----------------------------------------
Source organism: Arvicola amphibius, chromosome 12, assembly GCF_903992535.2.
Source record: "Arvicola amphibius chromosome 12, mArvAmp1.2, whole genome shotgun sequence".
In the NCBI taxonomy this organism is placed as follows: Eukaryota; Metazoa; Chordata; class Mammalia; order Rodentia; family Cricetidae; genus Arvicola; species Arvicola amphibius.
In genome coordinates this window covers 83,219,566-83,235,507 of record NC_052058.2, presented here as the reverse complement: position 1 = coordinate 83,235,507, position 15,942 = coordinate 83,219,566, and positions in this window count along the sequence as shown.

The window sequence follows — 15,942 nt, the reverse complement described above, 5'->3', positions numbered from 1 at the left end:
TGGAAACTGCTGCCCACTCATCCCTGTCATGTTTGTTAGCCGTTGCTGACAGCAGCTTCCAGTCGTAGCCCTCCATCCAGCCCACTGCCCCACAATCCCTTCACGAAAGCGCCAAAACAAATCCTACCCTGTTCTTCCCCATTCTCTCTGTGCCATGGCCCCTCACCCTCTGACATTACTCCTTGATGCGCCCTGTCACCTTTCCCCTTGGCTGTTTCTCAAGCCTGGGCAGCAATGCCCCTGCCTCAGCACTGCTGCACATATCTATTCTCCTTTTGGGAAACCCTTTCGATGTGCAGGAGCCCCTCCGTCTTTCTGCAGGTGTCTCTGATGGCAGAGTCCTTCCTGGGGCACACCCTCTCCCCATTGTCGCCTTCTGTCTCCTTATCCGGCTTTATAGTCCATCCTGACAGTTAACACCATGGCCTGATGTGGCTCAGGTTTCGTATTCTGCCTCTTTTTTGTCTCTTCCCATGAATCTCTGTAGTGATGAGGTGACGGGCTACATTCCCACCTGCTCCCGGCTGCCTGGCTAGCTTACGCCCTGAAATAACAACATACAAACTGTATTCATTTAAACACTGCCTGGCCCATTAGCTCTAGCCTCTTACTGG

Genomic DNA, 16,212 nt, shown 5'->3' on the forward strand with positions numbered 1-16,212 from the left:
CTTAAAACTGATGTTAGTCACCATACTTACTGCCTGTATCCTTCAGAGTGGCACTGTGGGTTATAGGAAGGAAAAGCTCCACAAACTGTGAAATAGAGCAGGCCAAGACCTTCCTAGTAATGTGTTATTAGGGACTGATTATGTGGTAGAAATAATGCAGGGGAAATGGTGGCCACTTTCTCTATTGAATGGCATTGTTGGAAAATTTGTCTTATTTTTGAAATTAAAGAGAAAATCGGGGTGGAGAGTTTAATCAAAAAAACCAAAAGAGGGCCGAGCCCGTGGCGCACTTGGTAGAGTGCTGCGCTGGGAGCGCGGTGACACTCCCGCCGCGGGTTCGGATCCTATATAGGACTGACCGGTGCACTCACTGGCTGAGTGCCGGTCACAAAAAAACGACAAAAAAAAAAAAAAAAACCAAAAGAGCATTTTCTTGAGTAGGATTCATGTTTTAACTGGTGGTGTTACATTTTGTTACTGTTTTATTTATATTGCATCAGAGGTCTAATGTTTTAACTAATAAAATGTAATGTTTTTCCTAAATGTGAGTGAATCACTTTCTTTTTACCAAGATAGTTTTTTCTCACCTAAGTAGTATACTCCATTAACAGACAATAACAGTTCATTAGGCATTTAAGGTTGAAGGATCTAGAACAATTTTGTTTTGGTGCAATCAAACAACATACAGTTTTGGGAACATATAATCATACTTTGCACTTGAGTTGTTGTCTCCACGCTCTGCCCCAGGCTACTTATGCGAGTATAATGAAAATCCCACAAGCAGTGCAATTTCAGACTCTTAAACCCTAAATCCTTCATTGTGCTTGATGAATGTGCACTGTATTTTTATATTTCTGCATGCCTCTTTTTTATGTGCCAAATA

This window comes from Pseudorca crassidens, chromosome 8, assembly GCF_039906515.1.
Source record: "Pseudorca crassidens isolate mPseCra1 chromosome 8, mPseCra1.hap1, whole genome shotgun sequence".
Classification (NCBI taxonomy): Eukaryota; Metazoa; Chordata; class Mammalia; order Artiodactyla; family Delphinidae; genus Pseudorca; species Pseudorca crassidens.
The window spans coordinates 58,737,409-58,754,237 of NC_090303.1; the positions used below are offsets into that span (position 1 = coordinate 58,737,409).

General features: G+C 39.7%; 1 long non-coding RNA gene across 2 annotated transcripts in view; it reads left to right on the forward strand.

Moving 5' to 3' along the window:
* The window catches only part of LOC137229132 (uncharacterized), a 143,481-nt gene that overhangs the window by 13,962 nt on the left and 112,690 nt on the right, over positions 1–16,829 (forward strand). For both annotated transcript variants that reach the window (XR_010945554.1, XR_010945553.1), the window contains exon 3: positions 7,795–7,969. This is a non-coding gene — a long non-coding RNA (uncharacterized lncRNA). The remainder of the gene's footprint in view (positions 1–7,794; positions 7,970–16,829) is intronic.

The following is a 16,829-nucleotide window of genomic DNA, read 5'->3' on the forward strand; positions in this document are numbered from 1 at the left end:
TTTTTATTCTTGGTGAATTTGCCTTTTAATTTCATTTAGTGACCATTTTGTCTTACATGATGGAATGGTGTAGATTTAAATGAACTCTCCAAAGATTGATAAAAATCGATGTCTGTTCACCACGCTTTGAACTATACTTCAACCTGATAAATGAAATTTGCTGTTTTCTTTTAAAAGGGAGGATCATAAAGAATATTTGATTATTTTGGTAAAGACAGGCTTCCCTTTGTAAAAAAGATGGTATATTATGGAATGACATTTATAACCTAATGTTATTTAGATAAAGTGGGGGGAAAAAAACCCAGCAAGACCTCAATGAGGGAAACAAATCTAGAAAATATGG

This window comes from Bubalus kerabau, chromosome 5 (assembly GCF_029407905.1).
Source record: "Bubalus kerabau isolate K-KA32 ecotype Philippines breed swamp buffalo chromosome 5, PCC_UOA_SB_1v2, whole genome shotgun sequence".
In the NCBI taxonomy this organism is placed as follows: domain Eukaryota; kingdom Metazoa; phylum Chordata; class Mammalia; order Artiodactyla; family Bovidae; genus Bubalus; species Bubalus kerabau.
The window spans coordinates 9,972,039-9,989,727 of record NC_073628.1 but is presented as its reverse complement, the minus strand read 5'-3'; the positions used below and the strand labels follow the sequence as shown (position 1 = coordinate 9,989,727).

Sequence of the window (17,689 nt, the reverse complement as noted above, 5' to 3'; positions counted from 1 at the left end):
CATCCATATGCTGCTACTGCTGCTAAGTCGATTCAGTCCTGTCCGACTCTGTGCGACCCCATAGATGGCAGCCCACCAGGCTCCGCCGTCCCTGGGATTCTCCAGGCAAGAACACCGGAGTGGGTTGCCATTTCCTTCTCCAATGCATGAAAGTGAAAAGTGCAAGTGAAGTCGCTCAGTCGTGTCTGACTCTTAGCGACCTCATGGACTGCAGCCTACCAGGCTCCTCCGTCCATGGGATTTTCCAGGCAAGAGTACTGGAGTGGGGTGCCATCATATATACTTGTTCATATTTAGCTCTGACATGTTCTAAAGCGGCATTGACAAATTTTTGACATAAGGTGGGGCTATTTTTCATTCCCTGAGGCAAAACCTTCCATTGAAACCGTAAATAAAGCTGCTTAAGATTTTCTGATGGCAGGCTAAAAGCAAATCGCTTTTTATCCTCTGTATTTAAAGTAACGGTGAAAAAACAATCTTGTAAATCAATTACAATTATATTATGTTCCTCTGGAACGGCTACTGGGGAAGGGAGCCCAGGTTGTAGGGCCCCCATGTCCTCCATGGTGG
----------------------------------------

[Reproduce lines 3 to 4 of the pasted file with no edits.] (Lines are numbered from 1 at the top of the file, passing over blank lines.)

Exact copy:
In the NCBI taxonomy this organism is placed as follows: Eukaryota; Metazoa; Chordata; class Mammalia; order Rodentia; family Cricetidae; genus Arvicola; species Arvicola amphibius.
In genome coordinates this window covers 83,219,566-83,235,507 of record NC_052058.2, presented here as the reverse complement: position 1 = coordinate 83,235,507, position 15,942 = coordinate 83,219,566, and positions in this window count along the sequence as shown.